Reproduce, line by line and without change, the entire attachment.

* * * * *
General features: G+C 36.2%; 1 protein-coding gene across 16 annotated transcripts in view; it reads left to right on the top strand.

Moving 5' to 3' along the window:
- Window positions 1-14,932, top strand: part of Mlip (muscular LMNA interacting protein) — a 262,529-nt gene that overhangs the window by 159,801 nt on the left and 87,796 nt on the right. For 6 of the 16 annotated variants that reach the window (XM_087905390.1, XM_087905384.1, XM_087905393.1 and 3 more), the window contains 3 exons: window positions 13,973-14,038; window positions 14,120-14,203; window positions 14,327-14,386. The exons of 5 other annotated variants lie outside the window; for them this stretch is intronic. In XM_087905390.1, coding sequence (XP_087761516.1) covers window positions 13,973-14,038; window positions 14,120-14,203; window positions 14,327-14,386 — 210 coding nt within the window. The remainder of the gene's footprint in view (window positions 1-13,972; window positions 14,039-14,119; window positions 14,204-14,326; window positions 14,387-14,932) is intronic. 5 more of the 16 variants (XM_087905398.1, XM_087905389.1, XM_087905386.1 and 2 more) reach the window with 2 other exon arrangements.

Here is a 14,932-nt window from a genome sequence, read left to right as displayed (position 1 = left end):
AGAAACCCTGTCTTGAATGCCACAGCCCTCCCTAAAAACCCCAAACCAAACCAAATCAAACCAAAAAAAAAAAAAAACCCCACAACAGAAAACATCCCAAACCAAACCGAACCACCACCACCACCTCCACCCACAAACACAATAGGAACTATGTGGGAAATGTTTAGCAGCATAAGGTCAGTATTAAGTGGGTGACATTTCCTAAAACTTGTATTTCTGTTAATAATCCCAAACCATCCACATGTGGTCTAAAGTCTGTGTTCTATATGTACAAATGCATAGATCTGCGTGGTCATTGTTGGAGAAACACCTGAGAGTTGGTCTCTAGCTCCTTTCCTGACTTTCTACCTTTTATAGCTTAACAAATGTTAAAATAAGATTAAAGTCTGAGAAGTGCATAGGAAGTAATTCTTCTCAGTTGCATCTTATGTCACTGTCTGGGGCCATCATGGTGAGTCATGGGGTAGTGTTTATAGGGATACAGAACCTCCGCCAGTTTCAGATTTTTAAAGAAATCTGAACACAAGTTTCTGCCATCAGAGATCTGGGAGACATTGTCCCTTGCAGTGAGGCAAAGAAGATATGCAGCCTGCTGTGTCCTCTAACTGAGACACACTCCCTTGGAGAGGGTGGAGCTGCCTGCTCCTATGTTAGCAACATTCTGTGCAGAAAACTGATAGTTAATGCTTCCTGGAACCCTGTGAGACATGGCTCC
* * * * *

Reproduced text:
General features: G+C 36.2%; 1 protein-coding gene across 16 annotated transcripts in view; it reads left to right on the top strand.

Moving 5' to 3' along the window:
- Window positions 1-14,932, top strand: part of Mlip (muscular LMNA interacting protein) — a 262,529-nt gene that overhangs the window by 159,801 nt on the left and 87,796 nt on the right. For 6 of the 16 annotated variants that reach the window (XM_087905390.1, XM_087905384.1, XM_087905393.1 and 3 more), the window contains 3 exons: window positions 13,973-14,038; window positions 14,120-14,203; window positions 14,327-14,386. The exons of 5 other annotated variants lie outside the window; for them this stretch is intronic. In XM_087905390.1, coding sequence (XP_087761516.1) covers window positions 13,973-14,038; window positions 14,120-14,203; window positions 14,327-14,386 — 210 coding nt within the window. The remainder of the gene's footprint in view (window positions 1-13,972; window positions 14,039-14,119; window positions 14,204-14,326; window positions 14,387-14,932) is intronic. 5 more of the 16 variants (XM_087905398.1, XM_087905389.1, XM_087905386.1 and 2 more) reach the window with 2 other exon arrangements.

Here is a 14,932-nt window from a genome sequence, read left to right as displayed (position 1 = left end):
AGAAACCCTGTCTTGAATGCCACAGCCCTCCCTAAAAACCCCAAACCAAACCAAATCAAACCAAAAAAAAAAAAAAACCCCACAACAGAAAACATCCCAAACCAAACCGAACCACCACCACCACCTCCACCCACAAACACAATAGGAACTATGTGGGAAATGTTTAGCAGCATAAGGTCAGTATTAAGTGGGTGACATTTCCTAAAACTTGTATTTCTGTTAATAATCCCAAACCATCCACATGTGGTCTAAAGTCTGTGTTCTATATGTACAAATGCATAGATCTGCGTGGTCATTGTTGGAGAAACACCTGAGAGTTGGTCTCTAGCTCCTTTCCTGACTTTCTACCTTTTATAGCTTAACAAATGTTAAAATAAGATTAAAGTCTGAGAAGTGCATAGGAAGTAATTCTTCTCAGTTGCATCTTATGTCACTGTCTGGGGCCATCATGGTGAGTCATGGGGTAGTGTTTATAGGGATACAGAACCTCCGCCAGTTTCAGATTTTTAAAGAAATCTGAACACAAGTTTCTGCCATCAGAGATCTGGGAGACATTGTCCCTTGCAGTGAGGCAAAGAAGATATGCAGCCTGCTGTGTCCTCTAACTGAGACACACTCCCTTGGAGAGGGTGGAGCTGCCTGCTCCTATGTTAGCAACATTCTGTGCAGAAAACTGATAGTTAATGCTTCCTGGAACCCTGTGAGACATGGCTCC